The Basics of Lawn Bowls

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There aren’t many people in Australia, New Zealand, and the U.K. who aren’t at least familiar with the game of lawn bowls, which is why folks in these countries are sometimes surprised to learn that the game barely has a presence in other areas. It has minor popularity in a few Asian and African nations, especially those that have a heavy British influence, but it’s practically unheard of in the U.S., South America, and much of the European mainland.

But even in places where lawn bowls are popular, not everyone is familiar with all of the rules, which are actually quite complicated in spite of the deceptive simplicity of the sport. So let’s go back to the basics. If you’re interested in following or participating in lawn bowls, here’s what you need to know.


In this sport, the term “bowls” refers to the small balls that are used in the game. There’s the jack, which is a small, white ball, and there are the larger, black bowls that are made slightly asymmetrical according to the standards of the sport.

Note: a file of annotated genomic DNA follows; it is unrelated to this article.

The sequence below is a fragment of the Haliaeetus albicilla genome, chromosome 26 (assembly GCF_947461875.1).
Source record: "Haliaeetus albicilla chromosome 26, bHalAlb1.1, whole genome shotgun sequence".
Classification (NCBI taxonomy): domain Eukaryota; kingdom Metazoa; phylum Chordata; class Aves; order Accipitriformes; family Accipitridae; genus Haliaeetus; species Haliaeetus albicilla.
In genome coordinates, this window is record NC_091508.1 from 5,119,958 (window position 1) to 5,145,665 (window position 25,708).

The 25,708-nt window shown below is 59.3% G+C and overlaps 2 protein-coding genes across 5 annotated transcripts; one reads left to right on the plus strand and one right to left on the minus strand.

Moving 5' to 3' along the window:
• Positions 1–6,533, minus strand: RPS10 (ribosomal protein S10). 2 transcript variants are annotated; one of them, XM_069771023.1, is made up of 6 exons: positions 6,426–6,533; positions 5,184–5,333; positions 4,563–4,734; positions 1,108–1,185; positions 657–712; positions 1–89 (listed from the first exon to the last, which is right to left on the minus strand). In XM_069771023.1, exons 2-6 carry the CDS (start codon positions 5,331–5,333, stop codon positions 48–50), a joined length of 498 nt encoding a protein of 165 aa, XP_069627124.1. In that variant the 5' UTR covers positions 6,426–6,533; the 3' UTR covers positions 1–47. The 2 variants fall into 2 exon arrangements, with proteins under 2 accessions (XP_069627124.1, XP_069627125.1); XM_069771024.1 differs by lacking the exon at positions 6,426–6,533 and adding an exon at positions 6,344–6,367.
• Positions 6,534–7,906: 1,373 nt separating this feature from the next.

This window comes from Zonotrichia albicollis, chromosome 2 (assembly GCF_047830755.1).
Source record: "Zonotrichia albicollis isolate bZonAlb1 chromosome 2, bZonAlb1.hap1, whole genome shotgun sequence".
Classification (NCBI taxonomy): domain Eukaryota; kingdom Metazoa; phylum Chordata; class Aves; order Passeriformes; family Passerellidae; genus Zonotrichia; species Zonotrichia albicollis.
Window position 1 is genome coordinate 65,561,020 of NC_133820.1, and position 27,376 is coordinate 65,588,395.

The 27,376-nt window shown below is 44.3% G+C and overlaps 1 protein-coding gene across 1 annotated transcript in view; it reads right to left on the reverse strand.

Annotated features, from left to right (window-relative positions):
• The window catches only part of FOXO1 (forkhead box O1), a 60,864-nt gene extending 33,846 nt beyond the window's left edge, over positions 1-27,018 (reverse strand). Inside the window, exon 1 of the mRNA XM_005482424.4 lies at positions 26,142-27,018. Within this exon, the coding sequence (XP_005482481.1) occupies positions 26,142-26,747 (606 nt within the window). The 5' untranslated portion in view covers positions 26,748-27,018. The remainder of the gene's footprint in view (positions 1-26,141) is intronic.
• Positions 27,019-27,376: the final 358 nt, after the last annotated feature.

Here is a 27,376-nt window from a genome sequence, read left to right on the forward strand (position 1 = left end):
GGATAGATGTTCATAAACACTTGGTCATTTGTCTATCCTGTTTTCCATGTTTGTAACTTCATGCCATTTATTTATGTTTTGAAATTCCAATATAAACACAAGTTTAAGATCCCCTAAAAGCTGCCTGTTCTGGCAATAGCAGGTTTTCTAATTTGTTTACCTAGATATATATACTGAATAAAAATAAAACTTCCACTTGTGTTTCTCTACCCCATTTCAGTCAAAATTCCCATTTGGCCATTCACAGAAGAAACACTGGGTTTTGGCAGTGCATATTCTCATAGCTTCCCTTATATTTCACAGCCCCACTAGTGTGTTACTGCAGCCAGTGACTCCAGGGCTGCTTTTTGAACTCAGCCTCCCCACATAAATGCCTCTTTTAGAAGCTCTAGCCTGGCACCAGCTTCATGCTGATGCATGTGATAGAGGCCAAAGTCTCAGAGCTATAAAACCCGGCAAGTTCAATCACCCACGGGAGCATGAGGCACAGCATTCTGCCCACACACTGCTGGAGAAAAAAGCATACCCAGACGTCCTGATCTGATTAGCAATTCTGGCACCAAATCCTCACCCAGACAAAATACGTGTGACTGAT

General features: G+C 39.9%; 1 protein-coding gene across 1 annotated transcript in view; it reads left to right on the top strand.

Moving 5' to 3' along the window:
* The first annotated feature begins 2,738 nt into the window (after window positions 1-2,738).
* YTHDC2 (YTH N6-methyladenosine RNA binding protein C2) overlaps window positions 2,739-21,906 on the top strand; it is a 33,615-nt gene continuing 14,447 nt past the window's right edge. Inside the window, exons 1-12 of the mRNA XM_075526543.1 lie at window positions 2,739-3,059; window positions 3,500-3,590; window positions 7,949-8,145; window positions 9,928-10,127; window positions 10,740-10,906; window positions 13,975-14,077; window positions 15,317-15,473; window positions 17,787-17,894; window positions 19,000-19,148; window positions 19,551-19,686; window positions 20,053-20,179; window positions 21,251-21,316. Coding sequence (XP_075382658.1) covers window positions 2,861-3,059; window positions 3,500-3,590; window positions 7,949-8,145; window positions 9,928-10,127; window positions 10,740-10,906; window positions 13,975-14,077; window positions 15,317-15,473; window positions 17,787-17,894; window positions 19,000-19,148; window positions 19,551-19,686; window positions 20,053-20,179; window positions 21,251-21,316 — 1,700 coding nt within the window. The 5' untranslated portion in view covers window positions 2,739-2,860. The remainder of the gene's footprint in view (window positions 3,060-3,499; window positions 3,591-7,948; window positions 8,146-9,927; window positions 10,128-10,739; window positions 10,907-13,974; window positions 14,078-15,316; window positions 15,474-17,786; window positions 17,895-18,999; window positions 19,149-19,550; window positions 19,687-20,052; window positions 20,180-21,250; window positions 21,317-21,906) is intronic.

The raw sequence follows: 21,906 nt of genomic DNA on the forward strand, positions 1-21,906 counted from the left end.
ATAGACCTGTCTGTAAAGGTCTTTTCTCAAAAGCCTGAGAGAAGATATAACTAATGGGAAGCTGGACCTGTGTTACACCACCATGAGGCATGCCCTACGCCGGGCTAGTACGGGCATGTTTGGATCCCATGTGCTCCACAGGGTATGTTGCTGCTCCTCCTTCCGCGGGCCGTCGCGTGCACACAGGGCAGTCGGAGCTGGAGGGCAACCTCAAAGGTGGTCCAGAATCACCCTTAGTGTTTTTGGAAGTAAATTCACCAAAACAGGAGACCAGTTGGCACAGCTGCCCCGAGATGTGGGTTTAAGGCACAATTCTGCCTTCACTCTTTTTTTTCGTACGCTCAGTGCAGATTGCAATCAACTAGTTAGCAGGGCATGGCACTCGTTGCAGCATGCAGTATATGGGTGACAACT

The first player, usually chosen via coin toss, rolls the jack out onto the bowling green (a large rectangle of grass). Then, the players take turns rolling their bowls, trying to get them as close as possible to the jack. In singles, each player usually rolls three bowls. In doubles it’s three, and in triples it’s two.

At the end of the round, a referee measures the distance between the jack and the players’ bowls. You earn a point for every bowl that is closer to the jack than your opponent’s closest. Scoring varies, but many competitions play to 21 points, which may take anywhere from 10 to a couple dozen rounds, depending on how close the game is.


There are several aspects of lawn bowls in which strategy comes into play. First, when rolling out the jack, the player wants to position it in a location that plays to his or her strengths. Second, the shape and bias of the ball must fall within a certain range, but within this range players are free to choose balls to suit their preferences. Third, depending on the skill of a player, it’s possible to use your bowls to knock the jack, one’s opponent’s bowls, or one’s own bowls into different locations. It takes a skillful player to master this aspect of the game.

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